Vodafone seeks nod to wholly own its Indian unit

Vodafone Plc, the world's second-largest mobile operator, today sought FIPB approval to wholly own its Indian arm with an investment of Rs10,141 crore.

"Vodafone confirms it has filed an application with the Foreign Investment Promotion Board to increase its holding in Vodafone India Ltd from 64.38 per cent to 100 per cent," Vodafone said in a statement.

The UK-based Vodafone said in its statement that it has always maintained that it would like to increase its holding in its Indian arm, and the plan of further investment demonstrates its long-term commitment to India.

"The total inflow of foreign investment into India as a result of the proposed transactions will be approximately Rs10,141 crore. Following the completion of these transactions, Vodafone will also consider providing additional funding to VIL by subscribing to equity shares of VIL," the company said.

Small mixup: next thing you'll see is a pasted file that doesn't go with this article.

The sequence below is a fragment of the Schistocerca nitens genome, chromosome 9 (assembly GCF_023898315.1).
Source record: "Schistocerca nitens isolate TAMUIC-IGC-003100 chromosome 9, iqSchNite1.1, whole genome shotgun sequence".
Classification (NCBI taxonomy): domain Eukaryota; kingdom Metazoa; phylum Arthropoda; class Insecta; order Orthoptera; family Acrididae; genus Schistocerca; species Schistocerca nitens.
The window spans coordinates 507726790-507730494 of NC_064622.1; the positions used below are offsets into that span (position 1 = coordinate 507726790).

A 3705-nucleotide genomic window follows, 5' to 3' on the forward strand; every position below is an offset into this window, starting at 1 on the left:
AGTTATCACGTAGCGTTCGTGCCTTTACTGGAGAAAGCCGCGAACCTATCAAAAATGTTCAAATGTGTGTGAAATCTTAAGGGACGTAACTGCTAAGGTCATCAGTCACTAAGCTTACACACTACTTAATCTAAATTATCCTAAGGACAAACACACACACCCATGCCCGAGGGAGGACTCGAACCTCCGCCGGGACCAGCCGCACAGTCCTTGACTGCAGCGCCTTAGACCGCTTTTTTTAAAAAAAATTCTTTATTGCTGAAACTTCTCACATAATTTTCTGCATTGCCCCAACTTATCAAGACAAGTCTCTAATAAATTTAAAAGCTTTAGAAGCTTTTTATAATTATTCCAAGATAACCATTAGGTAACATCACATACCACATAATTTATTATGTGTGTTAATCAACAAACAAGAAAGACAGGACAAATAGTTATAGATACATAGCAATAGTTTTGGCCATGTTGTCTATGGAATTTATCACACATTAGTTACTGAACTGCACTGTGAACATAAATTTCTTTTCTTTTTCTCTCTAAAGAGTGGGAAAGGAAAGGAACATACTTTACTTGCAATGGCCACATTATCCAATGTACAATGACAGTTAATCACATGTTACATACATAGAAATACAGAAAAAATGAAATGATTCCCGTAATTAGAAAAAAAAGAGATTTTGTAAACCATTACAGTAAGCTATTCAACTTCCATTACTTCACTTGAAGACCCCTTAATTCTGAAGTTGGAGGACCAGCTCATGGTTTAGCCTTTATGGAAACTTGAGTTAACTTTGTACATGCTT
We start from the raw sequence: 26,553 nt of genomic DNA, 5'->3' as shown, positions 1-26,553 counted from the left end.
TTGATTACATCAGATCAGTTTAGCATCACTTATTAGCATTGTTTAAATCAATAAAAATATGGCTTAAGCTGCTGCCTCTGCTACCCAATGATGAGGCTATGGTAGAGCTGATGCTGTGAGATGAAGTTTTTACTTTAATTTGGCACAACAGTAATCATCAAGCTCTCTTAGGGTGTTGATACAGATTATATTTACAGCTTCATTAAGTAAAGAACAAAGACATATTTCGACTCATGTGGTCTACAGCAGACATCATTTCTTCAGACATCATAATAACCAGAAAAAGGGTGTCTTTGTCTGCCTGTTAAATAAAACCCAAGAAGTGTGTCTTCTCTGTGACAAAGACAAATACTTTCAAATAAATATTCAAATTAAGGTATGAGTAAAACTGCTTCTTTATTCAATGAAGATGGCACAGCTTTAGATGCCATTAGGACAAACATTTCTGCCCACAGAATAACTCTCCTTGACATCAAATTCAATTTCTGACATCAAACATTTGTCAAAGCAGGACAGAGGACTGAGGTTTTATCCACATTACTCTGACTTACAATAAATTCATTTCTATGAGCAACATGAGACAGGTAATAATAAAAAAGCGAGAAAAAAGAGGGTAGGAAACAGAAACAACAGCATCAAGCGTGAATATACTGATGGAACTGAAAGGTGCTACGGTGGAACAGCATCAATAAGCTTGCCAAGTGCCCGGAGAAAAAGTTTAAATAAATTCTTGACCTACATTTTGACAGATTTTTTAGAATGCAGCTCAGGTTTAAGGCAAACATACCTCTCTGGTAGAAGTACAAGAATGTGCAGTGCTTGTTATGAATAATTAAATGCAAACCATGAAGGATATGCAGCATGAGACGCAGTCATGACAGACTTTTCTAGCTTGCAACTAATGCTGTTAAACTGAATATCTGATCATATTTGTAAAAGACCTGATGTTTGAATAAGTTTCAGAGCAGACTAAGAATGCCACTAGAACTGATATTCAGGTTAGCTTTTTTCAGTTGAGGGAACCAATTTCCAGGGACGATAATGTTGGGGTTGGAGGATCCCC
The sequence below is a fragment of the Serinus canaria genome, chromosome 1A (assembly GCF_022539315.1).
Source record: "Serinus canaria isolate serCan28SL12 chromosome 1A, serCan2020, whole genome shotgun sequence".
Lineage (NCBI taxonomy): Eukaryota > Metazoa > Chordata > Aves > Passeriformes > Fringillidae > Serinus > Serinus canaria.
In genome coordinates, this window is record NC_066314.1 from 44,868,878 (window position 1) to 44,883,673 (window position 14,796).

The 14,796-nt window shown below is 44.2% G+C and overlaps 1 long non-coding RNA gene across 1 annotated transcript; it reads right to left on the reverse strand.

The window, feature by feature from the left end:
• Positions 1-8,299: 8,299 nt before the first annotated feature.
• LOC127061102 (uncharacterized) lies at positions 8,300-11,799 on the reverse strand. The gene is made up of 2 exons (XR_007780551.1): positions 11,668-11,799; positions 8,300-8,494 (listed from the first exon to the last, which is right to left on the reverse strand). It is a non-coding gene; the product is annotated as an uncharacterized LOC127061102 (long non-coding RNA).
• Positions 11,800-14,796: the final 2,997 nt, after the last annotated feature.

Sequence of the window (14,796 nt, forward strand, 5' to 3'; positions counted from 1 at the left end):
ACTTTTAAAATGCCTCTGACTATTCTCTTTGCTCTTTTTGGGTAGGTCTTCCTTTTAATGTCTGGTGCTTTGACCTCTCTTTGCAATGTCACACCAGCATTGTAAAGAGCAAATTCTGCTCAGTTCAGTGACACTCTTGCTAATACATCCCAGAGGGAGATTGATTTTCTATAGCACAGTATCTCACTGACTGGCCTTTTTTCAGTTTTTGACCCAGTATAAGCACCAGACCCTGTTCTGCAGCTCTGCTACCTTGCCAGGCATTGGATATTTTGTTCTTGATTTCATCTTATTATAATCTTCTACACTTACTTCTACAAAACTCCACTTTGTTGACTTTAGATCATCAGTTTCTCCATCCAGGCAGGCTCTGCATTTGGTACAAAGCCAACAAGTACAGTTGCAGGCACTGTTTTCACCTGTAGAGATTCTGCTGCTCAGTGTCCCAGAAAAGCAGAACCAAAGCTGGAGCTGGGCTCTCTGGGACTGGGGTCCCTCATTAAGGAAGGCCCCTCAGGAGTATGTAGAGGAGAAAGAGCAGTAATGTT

Vodafone India, formerly Vodafone Essar and Hutchison Essar, is the third largest mobile network operator in India after Airtel and Reliance Communication by subscriber base.

Vodafone expects to buy out minority investors, including billionaire industrialist Ajay Piramal, who holds an 11-per cent stake in Vodafone India. The remaining 25 per cent interest is with undisclosed minority shareholders, including Analjit Singh, chairman of Vodafone India.

Vodafone entered India in 2007 by buying out Hong Kong-based Hutchison in Hutchison Essar for $11 billion in a deal that was long controversial in India over its tax implications.

"Vodafone will continue to invest in India to bring the benefits of mobile communications and financial inclusion to more and more people across the country," the company statement said.

Vodafone India is among the top 5 contributors to Vodafone Plc's global revenue. In India, Vodafone ranks second in terms of mobile customers.

It is also the first mobile operator to have applied for going solo in the Indian market under new the new government rules that allow foreign telecom companies to wholly own their Indian units.